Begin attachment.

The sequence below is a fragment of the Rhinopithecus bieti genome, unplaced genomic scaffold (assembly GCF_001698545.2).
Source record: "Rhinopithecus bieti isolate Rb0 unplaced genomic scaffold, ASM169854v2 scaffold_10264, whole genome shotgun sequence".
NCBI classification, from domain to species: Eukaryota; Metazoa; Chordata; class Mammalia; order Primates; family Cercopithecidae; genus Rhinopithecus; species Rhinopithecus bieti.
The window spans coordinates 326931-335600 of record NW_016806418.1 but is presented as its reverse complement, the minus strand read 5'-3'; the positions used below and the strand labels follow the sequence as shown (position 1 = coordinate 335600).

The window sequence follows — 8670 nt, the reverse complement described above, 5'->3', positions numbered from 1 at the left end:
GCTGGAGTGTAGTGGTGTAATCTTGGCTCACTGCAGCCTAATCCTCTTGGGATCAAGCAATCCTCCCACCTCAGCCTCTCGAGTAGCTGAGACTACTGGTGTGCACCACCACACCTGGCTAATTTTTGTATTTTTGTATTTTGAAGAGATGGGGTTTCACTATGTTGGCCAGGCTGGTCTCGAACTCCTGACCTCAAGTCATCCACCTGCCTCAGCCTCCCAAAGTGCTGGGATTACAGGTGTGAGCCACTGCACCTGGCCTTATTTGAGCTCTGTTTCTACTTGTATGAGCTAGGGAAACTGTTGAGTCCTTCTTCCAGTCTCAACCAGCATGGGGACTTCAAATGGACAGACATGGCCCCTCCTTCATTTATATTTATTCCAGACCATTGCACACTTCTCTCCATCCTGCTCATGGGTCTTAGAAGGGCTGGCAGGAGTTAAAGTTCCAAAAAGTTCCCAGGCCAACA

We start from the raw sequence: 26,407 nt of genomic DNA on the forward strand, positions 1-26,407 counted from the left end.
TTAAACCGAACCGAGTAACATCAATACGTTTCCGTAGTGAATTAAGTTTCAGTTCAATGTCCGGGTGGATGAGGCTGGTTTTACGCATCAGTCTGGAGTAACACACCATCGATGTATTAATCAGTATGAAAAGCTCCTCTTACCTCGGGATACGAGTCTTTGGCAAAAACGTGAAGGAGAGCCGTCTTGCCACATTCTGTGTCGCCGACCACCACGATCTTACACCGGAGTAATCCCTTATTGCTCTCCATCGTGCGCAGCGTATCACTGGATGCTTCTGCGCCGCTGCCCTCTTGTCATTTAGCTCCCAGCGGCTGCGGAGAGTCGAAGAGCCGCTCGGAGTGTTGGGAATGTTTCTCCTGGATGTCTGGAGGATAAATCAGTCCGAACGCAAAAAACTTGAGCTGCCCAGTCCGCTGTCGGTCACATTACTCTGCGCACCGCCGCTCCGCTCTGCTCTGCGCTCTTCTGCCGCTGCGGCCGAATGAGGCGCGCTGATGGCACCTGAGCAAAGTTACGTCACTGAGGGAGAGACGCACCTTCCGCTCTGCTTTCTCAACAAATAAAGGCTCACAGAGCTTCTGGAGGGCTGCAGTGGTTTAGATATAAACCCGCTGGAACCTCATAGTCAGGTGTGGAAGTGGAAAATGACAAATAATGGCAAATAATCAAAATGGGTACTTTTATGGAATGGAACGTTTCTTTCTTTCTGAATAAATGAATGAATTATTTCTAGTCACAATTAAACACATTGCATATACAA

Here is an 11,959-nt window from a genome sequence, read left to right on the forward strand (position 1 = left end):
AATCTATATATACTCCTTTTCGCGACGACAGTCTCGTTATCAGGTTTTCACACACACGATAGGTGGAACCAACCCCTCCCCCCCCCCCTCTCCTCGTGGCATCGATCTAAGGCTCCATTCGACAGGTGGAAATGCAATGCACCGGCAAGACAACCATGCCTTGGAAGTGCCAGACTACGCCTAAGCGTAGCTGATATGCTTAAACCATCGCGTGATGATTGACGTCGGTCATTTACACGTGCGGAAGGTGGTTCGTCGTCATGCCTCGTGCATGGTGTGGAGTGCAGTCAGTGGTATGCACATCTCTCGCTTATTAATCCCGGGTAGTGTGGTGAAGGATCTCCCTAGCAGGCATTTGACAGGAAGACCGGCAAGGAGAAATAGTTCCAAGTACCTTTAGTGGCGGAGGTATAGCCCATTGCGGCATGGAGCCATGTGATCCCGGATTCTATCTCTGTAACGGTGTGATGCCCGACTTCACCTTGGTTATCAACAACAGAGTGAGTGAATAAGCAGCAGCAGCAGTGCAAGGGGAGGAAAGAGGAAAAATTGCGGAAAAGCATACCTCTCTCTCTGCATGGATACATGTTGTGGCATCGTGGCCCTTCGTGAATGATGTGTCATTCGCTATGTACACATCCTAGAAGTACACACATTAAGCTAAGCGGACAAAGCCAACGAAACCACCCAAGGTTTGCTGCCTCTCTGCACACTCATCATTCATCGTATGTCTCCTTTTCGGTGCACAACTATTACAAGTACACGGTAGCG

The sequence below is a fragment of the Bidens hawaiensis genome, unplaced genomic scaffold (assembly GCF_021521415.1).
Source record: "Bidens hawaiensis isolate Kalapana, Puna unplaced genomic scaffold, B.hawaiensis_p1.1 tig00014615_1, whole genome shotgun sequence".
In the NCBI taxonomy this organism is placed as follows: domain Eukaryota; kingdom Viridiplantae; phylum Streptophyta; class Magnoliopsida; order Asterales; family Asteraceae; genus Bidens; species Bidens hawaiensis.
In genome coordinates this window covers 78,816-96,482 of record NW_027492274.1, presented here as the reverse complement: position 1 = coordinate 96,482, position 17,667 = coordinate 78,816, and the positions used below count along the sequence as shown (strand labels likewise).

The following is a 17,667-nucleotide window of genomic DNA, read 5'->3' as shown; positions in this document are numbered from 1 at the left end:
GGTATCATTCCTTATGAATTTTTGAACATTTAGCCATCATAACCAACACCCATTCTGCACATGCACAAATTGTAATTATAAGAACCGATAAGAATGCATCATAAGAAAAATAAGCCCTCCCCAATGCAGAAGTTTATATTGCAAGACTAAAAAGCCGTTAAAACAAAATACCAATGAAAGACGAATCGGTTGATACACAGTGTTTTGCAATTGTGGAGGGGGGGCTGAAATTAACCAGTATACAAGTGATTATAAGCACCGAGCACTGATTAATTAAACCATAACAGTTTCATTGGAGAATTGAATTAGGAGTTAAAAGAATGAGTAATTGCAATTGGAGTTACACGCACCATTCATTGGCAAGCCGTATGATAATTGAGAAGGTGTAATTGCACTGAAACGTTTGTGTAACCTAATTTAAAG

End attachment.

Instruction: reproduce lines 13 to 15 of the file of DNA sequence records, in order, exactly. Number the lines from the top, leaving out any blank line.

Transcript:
In the NCBI taxonomy this organism is placed as follows: domain Eukaryota; kingdom Viridiplantae; phylum Streptophyta; class Magnoliopsida; order Asterales; family Asteraceae; genus Bidens; species Bidens hawaiensis.
In genome coordinates this window covers 78,816-96,482 of record NW_027492274.1, presented here as the reverse complement: position 1 = coordinate 96,482, position 17,667 = coordinate 78,816, and the positions used below count along the sequence as shown (strand labels likewise).

The following is a 17,667-nucleotide window of genomic DNA, read 5'->3' as shown; positions in this document are numbered from 1 at the left end: